Wednesday, 5 December 2012

Bothering Rotherham

Recently, I've been thinking about The Beatles and the fact that, for the next seven years or so, every few months will be a fiftieth anniversary of something they did. This has revived my interest in the band, and also in the 1960s in general. Since I now have newspaper archives at my fingertips I thought I'd read a few news stories to get a feel for the period. And as I did, I found something very peculiar.

The story begins in November 1962. A death of the member of parliament for Rotherham had caused a by-election. And on November 30, the Times reports that 21 servicemen had applied for nomination papers to stand as Independent candidates.

Before long, the number of applicants began to snowball. On December 1, the Times reports that a total of 30 applications had been received. By December 4, the number had risen to 57. And by March 8, a whopping 493 applications to stand as a candidate had been received, of which 193 of them were from identifiable members of the armed forces.

In the end, only three people actually stood: from Labour, Conservative and an Independent. Not even the Liberals bothered to field a candidate in such a safe Labour seat. None of them were from the armed forces.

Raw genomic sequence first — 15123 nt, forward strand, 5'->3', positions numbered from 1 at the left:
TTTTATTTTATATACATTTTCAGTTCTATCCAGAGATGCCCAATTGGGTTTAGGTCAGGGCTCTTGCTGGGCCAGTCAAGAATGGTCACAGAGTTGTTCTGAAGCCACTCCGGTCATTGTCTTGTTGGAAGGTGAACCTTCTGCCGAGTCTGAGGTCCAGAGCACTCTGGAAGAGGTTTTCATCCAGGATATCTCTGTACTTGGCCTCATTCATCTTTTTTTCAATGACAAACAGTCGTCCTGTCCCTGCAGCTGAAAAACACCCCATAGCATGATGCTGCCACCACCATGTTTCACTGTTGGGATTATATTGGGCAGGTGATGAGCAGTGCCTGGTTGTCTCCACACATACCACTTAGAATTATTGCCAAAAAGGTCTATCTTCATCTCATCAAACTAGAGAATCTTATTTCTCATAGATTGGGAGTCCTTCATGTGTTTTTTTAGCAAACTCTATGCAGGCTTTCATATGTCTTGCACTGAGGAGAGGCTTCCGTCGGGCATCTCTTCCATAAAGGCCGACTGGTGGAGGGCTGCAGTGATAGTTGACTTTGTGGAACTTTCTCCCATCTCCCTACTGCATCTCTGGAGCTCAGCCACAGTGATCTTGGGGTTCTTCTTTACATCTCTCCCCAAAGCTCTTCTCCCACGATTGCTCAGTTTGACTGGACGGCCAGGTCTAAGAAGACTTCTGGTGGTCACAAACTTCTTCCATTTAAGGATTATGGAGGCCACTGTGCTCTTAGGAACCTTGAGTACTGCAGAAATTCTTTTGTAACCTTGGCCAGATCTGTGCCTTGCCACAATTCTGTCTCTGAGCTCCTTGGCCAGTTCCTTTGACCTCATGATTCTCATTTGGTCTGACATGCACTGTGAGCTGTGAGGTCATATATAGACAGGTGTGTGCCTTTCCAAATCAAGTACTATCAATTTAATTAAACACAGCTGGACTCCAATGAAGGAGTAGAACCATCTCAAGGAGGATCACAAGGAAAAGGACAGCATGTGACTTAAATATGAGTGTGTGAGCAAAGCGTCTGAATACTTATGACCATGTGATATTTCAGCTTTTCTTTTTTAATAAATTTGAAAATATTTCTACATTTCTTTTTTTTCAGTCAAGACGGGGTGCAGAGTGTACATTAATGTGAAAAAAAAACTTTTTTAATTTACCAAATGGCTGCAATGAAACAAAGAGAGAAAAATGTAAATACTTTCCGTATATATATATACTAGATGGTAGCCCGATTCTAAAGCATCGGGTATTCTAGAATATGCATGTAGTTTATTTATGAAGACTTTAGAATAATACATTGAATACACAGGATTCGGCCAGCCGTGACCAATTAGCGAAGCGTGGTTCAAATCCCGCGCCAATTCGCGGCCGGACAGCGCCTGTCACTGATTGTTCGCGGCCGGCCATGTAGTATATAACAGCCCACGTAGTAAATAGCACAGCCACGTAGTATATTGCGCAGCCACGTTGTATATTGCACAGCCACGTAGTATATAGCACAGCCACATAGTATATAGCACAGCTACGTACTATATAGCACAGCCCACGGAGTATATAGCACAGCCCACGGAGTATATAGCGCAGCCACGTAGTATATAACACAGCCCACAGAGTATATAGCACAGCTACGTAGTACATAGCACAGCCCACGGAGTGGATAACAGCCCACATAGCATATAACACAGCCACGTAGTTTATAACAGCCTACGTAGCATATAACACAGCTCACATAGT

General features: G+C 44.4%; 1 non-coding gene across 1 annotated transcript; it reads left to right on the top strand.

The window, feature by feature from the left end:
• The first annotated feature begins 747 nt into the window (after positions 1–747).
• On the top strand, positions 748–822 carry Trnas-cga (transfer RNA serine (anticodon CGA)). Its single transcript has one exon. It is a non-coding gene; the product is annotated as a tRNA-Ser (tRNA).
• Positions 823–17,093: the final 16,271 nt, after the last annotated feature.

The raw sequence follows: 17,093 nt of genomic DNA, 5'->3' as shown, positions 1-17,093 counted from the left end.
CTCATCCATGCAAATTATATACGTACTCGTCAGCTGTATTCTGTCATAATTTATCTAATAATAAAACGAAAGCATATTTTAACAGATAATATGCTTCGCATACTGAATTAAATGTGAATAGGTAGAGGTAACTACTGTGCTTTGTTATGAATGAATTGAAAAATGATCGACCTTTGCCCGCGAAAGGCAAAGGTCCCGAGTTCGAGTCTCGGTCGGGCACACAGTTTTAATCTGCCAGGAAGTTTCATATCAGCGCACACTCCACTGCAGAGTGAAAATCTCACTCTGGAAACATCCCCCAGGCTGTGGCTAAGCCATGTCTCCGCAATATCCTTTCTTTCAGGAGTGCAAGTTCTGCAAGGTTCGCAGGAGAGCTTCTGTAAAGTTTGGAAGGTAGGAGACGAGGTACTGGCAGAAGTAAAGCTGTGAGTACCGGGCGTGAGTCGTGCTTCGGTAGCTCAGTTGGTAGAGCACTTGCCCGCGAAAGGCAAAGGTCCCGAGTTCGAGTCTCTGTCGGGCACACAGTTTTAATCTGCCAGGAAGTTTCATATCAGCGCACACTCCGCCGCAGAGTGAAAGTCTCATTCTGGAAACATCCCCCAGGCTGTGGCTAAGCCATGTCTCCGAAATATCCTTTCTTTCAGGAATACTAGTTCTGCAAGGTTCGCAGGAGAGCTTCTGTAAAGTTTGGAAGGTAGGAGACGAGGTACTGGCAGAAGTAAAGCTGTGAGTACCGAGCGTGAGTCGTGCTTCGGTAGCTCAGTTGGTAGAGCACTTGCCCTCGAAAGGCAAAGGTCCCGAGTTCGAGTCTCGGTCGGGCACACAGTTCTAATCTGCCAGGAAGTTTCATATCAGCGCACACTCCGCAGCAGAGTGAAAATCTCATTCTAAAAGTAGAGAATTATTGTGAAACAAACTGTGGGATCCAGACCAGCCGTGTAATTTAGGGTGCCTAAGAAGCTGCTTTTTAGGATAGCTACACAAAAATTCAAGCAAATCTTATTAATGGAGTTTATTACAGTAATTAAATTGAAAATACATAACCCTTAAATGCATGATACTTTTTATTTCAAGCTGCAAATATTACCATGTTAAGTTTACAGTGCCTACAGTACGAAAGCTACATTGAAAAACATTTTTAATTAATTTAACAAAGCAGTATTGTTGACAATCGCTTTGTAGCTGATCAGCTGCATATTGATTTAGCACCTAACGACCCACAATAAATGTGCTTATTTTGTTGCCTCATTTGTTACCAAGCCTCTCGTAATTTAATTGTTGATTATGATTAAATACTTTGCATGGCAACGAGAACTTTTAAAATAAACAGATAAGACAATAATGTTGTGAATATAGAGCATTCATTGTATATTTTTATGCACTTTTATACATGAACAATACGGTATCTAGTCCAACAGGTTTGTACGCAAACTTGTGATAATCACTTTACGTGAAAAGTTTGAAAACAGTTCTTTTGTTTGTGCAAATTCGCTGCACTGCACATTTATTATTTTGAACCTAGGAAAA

So what happened? There was another by-election on the same day which did not seem to attract the same kind of attention. On December 1, The Times ran a story suggesting that these applications were an attempt to get out of service without actually having any intention of standing for election. This was because people in the armed forces cannot stand for election into government, so these men would have had to be approved by an advisory committee.

Indeed, this did happen: a sergeant who was allowed to leave the army to stand in this by-election later decided not to stand, saying he felt he didn't have enough experience.

Even though National Service had ended in 1960, the last servicemen to be conscripted didn't leave until May 1963 and I wonder if this wasn't some kind of protest against it, but that seems a little far-fetched.

Of course, it may just be that the initial reports of high numbers of applicants prompted more soldiers and hoaxers to send in their own applications as a light-hearted swipe at authority.

″21 "Service Men" As Candidates″, The Times, Friday, Nov 30, 1962; pg. 8
″Services Check on Candidates″, The Times, Saturday, Dec 01, 1962; pg. 6
″Hoaxers rally to Rotherham″, The Times, Tuesday, Dec 04, 1962; pg. 8
″March 28 Poll in Two Towns″, The Times, Friday, Mar 08, 1963; pg. 8
″National Service Nears End″, The Times, Monday, May 13, 1963; pg. 7

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